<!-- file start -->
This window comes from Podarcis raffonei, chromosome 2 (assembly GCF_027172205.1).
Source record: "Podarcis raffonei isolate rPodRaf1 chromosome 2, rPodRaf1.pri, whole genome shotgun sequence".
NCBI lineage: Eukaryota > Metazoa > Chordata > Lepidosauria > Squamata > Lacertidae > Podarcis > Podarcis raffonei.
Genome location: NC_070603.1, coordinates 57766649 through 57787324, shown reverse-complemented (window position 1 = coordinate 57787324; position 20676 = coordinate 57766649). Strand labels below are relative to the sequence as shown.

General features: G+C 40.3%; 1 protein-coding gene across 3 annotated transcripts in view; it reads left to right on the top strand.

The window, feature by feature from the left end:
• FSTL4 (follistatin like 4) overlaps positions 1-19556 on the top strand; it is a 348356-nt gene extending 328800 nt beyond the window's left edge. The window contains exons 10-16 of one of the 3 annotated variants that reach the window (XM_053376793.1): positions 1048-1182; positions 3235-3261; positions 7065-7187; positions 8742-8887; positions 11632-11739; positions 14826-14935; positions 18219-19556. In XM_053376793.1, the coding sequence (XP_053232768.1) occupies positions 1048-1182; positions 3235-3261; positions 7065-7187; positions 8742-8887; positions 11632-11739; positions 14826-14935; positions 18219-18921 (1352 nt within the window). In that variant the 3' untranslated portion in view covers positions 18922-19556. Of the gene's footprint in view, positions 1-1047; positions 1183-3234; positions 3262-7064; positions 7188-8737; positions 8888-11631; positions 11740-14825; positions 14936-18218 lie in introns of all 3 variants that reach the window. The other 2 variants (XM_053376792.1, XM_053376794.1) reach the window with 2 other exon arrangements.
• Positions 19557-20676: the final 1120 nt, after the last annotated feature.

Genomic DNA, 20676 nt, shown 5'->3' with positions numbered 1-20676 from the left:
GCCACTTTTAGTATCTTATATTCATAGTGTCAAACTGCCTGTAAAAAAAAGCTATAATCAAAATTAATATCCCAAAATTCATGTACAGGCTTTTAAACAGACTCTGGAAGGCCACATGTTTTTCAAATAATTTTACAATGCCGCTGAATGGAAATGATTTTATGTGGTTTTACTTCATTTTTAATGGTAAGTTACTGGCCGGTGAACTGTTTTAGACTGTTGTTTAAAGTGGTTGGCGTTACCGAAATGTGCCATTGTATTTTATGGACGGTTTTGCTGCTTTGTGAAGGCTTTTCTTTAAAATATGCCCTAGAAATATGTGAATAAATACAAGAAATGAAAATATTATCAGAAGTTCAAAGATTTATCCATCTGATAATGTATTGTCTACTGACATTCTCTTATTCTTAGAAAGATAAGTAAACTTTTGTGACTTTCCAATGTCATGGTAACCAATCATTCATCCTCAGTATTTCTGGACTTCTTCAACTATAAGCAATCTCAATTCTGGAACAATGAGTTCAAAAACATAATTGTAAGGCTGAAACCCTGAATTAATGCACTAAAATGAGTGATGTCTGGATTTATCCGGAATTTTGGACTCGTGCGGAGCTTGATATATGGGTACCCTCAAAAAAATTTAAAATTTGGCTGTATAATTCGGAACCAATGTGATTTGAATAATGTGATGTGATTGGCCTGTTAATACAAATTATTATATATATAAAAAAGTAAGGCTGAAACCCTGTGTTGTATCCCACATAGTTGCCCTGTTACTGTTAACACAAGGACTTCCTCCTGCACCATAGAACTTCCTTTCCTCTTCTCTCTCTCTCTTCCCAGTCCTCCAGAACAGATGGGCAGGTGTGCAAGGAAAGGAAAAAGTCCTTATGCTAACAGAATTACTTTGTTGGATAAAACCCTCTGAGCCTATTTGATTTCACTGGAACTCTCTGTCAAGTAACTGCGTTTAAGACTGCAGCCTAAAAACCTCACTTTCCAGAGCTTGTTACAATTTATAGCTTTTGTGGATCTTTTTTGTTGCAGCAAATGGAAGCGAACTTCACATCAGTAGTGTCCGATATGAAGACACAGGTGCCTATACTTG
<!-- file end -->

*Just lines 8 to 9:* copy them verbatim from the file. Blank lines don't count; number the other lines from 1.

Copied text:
• Positions 19557-20676: the final 1120 nt, after the last annotated feature.

Genomic DNA, 20676 nt, shown 5'->3' with positions numbered 1-20676 from the left: